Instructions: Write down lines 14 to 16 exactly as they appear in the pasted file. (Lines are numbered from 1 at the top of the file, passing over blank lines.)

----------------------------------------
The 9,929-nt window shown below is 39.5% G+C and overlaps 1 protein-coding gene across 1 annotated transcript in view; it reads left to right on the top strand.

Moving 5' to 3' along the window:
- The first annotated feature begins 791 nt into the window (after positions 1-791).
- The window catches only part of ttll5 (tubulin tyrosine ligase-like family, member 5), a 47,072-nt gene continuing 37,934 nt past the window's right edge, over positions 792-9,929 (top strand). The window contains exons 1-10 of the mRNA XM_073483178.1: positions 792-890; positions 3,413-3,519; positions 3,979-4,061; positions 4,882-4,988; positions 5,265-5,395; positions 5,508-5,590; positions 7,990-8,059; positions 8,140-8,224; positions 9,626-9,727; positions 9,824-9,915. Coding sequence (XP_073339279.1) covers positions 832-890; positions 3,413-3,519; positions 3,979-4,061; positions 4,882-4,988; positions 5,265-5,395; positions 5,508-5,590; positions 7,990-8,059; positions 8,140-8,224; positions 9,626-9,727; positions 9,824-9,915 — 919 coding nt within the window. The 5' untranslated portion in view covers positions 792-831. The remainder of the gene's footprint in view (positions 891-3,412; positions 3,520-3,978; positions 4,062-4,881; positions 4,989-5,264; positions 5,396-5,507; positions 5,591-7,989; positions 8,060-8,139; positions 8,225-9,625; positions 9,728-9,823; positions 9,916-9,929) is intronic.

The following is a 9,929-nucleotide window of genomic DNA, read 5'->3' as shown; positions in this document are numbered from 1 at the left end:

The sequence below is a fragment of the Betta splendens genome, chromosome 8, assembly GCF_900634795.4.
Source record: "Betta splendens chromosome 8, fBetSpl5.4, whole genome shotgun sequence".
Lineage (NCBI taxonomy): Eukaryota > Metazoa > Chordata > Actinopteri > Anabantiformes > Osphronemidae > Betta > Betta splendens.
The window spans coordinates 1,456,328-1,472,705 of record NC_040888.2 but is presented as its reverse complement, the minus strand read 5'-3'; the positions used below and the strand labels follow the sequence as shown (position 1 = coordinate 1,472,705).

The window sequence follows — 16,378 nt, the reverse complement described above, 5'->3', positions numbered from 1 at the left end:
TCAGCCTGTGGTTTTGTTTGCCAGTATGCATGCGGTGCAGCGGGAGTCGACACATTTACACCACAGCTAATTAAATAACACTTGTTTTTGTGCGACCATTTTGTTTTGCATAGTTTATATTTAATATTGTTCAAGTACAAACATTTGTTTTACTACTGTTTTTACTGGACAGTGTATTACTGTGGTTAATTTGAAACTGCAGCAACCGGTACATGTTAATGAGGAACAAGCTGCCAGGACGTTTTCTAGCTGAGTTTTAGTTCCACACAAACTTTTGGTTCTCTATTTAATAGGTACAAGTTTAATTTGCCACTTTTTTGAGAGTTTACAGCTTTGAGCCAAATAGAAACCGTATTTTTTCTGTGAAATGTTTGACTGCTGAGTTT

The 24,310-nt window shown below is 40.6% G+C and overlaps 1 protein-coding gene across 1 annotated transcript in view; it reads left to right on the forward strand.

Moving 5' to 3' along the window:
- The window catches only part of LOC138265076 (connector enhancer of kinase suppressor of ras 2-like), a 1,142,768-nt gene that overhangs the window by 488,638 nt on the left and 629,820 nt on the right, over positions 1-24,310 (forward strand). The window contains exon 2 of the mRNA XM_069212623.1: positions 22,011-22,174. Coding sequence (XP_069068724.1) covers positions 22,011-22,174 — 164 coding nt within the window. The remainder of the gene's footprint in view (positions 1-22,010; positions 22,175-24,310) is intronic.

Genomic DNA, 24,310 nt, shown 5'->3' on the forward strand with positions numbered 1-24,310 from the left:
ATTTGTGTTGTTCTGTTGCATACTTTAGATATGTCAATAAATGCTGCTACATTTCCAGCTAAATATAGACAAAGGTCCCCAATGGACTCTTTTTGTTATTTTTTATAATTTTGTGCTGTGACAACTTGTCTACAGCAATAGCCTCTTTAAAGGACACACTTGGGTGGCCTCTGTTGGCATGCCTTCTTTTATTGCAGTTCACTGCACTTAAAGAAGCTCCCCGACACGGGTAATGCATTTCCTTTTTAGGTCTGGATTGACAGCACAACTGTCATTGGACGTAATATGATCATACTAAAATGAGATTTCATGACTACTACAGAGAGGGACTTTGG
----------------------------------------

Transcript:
- The window catches only part of LOC138265076 (connector enhancer of kinase suppressor of ras 2-like), a 1,142,768-nt gene that overhangs the window by 488,638 nt on the left and 629,820 nt on the right, over positions 1-24,310 (forward strand). The window contains exon 2 of the mRNA XM_069212623.1: positions 22,011-22,174. Coding sequence (XP_069068724.1) covers positions 22,011-22,174 — 164 coding nt within the window. The remainder of the gene's footprint in view (positions 1-22,010; positions 22,175-24,310) is intronic.

Genomic DNA, 24,310 nt, shown 5'->3' on the forward strand with positions numbered 1-24,310 from the left:
ATTTGTGTTGTTCTGTTGCATACTTTAGATATGTCAATAAATGCTGCTACATTTCCAGCTAAATATAGACAAAGGTCCCCAATGGACTCTTTTTGTTATTTTTTATAATTTTGTGCTGTGACAACTTGTCTACAGCAATAGCCTCTTTAAAGGACACACTTGGGTGGCCTCTGTTGGCATGCCTTCTTTTATTGCAGTTCACTGCACTTAAAGAAGCTCCCCGACACGGGTAATGCATTTCCTTTTTAGGTCTGGATTGACAGCACAACTGTCATTGGACGTAATATGATCATACTAAAATGAGATTTCATGACTACTACAGAGAGGGACTTTGG